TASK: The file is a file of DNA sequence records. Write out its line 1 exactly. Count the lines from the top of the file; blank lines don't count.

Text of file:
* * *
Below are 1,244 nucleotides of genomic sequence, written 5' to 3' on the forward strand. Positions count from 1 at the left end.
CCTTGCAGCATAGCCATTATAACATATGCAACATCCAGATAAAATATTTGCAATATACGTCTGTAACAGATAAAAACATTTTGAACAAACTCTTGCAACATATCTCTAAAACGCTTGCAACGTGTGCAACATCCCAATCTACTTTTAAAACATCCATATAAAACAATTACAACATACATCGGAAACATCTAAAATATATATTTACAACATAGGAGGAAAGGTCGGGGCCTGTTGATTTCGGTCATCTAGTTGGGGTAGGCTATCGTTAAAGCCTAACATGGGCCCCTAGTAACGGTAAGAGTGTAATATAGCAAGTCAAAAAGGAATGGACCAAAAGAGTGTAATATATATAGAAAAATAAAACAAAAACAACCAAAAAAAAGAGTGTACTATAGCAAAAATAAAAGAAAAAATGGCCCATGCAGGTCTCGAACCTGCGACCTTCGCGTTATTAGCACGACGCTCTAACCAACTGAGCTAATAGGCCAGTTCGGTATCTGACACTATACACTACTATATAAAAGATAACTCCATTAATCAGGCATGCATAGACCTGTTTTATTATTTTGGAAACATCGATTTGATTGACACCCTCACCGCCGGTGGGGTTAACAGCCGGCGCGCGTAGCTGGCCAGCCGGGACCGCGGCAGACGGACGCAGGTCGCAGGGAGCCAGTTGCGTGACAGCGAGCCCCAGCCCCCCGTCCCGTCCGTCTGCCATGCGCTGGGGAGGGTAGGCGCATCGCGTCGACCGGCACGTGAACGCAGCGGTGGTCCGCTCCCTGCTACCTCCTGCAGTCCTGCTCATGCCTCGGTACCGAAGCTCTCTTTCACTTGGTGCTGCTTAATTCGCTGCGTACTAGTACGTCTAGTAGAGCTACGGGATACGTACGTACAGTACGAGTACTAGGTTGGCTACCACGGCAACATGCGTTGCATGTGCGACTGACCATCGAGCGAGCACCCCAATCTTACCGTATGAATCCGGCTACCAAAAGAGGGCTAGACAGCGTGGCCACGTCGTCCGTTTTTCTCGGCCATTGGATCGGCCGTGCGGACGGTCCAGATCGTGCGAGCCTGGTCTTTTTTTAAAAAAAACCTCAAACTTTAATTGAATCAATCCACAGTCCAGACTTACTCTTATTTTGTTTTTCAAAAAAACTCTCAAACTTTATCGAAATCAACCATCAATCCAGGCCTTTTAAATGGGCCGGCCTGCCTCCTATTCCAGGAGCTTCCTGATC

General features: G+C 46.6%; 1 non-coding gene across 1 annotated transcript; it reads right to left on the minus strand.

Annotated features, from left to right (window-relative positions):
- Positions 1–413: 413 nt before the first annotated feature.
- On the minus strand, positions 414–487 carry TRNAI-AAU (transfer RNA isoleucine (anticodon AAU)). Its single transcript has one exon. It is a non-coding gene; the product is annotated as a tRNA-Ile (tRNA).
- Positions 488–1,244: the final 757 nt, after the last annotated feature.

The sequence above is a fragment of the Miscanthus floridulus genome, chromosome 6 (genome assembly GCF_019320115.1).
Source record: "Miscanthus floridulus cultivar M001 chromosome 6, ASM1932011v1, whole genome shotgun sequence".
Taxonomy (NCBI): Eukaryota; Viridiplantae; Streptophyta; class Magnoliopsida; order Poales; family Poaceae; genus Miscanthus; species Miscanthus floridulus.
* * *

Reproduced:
Below are 1,244 nucleotides of genomic sequence, written 5' to 3' on the forward strand. Positions count from 1 at the left end.